As an American, I didn’t come to judge Israel or the Palestinians. I set out to speak with Palestinians who were Jewish, Christian and Muslim. I even spoke with Afro-Palestinians. I wanted to speak with Jews who were Ethiopian, Yemenite and Indian. I just wanted to “understand” the person I was talking to at that moment. I didn’t want to understand everything through the lens of the Israeli-Palestinian conflict.

I want to share a few moments that invoked in me an emotional response.

First, I talked to two mothers who were upset about the recent elections because they felt that if past is prologue, the people and policies of the new government would lead to violence and that would increase the chance that her children, currently serving in the army, would be put at risk. That is a type of universal feeling that I can understand.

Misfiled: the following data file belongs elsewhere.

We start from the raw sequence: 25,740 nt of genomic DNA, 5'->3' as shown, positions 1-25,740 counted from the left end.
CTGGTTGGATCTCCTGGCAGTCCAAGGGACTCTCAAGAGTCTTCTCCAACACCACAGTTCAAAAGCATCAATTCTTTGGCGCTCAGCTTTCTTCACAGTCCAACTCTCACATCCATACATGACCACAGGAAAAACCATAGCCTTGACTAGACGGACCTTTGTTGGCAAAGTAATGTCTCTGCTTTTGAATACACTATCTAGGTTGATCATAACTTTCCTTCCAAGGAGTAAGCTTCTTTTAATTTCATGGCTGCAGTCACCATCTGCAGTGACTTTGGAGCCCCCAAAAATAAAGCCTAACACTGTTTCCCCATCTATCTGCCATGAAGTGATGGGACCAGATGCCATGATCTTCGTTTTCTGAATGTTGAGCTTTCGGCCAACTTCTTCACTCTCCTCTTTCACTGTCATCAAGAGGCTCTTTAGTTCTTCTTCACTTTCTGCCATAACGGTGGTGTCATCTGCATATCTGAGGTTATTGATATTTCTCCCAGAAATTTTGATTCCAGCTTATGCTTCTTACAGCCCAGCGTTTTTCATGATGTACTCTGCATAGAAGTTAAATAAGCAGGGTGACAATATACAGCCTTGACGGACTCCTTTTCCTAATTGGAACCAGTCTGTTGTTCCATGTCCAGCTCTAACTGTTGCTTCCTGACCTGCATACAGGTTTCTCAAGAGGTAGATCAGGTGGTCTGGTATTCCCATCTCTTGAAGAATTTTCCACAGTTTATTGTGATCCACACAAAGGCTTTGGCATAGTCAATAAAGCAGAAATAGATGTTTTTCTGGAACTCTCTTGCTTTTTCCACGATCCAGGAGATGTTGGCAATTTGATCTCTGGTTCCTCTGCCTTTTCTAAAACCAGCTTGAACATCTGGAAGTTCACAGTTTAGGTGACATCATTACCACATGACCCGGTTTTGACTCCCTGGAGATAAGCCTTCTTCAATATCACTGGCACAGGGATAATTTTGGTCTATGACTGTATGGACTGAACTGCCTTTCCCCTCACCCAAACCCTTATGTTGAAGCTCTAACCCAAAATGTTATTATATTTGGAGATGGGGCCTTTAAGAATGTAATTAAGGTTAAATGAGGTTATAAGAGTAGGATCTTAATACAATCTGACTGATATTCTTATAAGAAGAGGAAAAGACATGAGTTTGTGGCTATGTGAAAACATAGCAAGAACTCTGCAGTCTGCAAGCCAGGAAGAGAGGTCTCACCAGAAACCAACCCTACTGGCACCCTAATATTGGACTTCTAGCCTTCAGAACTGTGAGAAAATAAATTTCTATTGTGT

Second, I spoke with a Indian-Muslim man in Jerusalem whose family owned an Indian hostel for several generations. The hostel had a health clinic where several generations had been born. The man showed me the birth certificates for three generations of family members: his grandfather, his father and himself. The first birth certificate for the grandfather listed “State of Palestine” as the place of birth, his father’s birth certificate said “Jordan” and his own said “Israel.” All three were born in the exact same health center in Jerusalem. For me, this made the dispute over land real.

Third, I really enjoyed learning about the Western Wall by looking at the exhibit at the Walled Off Hotel in Bethlehem, which included a short documentary, “5 Broken Cameras,” a first-hand account of life and nonviolent resistance in Bil’in, a West Bank village where Israel is building a security fence.